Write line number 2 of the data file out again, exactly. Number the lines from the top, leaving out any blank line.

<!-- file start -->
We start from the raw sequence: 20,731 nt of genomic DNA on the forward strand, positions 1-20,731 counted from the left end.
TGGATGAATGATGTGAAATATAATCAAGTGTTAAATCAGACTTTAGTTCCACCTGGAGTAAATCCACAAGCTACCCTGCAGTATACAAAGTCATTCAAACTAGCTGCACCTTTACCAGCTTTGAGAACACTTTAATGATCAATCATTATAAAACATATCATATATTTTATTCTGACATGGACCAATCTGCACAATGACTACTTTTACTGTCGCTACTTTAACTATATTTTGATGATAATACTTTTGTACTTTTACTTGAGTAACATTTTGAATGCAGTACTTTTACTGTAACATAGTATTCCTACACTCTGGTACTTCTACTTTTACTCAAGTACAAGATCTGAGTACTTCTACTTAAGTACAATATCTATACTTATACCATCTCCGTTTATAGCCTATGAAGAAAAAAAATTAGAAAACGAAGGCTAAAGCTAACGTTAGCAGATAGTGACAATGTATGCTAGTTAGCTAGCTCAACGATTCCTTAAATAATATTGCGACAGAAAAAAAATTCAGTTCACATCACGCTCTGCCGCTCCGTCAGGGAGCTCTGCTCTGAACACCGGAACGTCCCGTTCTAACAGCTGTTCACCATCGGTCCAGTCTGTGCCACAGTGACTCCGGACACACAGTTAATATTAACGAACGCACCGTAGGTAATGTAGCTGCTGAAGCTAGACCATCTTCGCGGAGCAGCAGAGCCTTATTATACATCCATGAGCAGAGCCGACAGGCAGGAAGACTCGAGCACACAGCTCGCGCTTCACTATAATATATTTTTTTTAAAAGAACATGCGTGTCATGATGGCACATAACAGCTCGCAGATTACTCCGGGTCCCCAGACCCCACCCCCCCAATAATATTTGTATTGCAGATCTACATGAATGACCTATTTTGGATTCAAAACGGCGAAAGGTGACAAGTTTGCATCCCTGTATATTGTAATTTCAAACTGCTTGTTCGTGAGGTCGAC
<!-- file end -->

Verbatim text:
TGGATGAATGATGTGAAATATAATCAAGTGTTAAATCAGACTTTAGTTCCACCTGGAGTAAATCCACAAGCTACCCTGCAGTATACAAAGTCATTCAAACTAGCTGCACCTTTACCAGCTTTGAGAACACTTTAATGATCAATCATTATAAAACATATCATATATTTTATTCTGACATGGACCAATCTGCACAATGACTACTTTTACTGTCGCTACTTTAACTATATTTTGATGATAATACTTTTGTACTTTTACTTGAGTAACATTTTGAATGCAGTACTTTTACTGTAACATAGTATTCCTACACTCTGGTACTTCTACTTTTACTCAAGTACAAGATCTGAGTACTTCTACTTAAGTACAATATCTATACTTATACCATCTCCGTTTATAGCCTATGAAGAAAAAAAATTAGAAAACGAAGGCTAAAGCTAACGTTAGCAGATAGTGACAATGTATGCTAGTTAGCTAGCTCAACGATTCCTTAAATAATATTGCGACAGAAAAAAAATTCAGTTCACATCACGCTCTGCCGCTCCGTCAGGGAGCTCTGCTCTGAACACCGGAACGTCCCGTTCTAACAGCTGTTCACCATCGGTCCAGTCTGTGCCACAGTGACTCCGGACACACAGTTAATATTAACGAACGCACCGTAGGTAATGTAGCTGCTGAAGCTAGACCATCTTCGCGGAGCAGCAGAGCCTTATTATACATCCATGAGCAGAGCCGACAGGCAGGAAGACTCGAGCACACAGCTCGCGCTTCACTATAATATATTTTTTTTAAAAGAACATGCGTGTCATGATGGCACATAACAGCTCGCAGATTACTCCGGGTCCCCAGACCCCACCCCCCCAATAATATTTGTATTGCAGATCTACATGAATGACCTATTTTGGATTCAAAACGGCGAAAGGTGACAAGTTTGCATCCCTGTATATTGTAATTTCAAACTGCTTGTTCGTGAGGTCGAC